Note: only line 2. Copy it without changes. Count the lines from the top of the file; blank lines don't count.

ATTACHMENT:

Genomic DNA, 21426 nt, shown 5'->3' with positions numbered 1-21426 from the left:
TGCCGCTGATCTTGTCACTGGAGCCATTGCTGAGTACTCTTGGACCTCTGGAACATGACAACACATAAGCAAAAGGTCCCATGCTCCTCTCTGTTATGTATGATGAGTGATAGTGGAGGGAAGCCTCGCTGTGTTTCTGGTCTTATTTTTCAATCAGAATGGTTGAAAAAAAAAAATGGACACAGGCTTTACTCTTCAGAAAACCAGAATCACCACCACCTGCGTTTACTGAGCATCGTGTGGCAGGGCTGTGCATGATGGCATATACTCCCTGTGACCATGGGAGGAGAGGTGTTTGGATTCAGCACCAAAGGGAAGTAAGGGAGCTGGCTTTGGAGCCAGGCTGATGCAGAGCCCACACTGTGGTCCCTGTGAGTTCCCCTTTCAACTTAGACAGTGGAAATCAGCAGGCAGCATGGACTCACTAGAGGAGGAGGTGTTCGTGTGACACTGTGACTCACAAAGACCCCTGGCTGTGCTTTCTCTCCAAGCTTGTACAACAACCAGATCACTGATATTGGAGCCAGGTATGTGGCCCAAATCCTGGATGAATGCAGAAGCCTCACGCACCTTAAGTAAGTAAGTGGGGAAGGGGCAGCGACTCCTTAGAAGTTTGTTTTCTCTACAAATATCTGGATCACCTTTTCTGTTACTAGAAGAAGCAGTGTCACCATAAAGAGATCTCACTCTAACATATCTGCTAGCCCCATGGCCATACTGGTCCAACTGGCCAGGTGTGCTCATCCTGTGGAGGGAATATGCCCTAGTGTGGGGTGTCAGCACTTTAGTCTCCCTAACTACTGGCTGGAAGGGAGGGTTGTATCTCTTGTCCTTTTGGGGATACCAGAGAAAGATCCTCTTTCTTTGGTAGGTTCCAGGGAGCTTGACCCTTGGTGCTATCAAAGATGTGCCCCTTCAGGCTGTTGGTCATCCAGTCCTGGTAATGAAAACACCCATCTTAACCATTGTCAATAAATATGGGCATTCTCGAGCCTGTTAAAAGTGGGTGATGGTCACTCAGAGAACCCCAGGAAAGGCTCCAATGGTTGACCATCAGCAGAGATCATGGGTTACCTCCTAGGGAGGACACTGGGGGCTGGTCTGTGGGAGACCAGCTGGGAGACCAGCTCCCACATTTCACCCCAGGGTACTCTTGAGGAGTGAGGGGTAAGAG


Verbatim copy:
TGCCGCTGATCTTGTCACTGGAGCCATTGCTGAGTACTCTTGGACCTCTGGAACATGACAACACATAAGCAAAAGGTCCCATGCTCCTCTCTGTTATGTATGATGAGTGATAGTGGAGGGAAGCCTCGCTGTGTTTCTGGTCTTATTTTTCAATCAGAATGGTTGAAAAAAAAAAATGGACACAGGCTTTACTCTTCAGAAAACCAGAATCACCACCACCTGCGTTTACTGAGCATCGTGTGGCAGGGCTGTGCATGATGGCATATACTCCCTGTGACCATGGGAGGAGAGGTGTTTGGATTCAGCACCAAAGGGAAGTAAGGGAGCTGGCTTTGGAGCCAGGCTGATGCAGAGCCCACACTGTGGTCCCTGTGAGTTCCCCTTTCAACTTAGACAGTGGAAATCAGCAGGCAGCATGGACTCACTAGAGGAGGAGGTGTTCGTGTGACACTGTGACTCACAAAGACCCCTGGCTGTGCTTTCTCTCCAAGCTTGTACAACAACCAGATCACTGATATTGGAGCCAGGTATGTGGCCCAAATCCTGGATGAATGCAGAAGCCTCACGCACCTTAAGTAAGTAAGTGGGGAAGGGGCAGCGACTCCTTAGAAGTTTGTTTTCTCTACAAATATCTGGATCACCTTTTCTGTTACTAGAAGAAGCAGTGTCACCATAAAGAGATCTCACTCTAACATATCTGCTAGCCCCATGGCCATACTGGTCCAACTGGCCAGGTGTGCTCATCCTGTGGAGGGAATATGCCCTAGTGTGGGGTGTCAGCACTTTAGTCTCCCTAACTACTGGCTGGAAGGGAGGGTTGTATCTCTTGTCCTTTTGGGGATACCAGAGAAAGATCCTCTTTCTTTGGTAGGTTCCAGGGAGCTTGACCCTTGGTGCTATCAAAGATGTGCCCCTTCAGGCTGTTGGTCATCCAGTCCTGGTAATGAAAACACCCATCTTAACCATTGTCAATAAATATGGGCATTCTCGAGCCTGTTAAAAGTGGGTGATGGTCACTCAGAGAACCCCAGGAAAGGCTCCAATGGTTGACCATCAGCAGAGATCATGGGTTACCTCCTAGGGAGGACACTGGGGGCTGGTCTGTGGGAGACCAGCTGGGAGACCAGCTCCCACATTTCACCCCAGGGTACTCTTGAGGAGTGAGGGGTAAGAG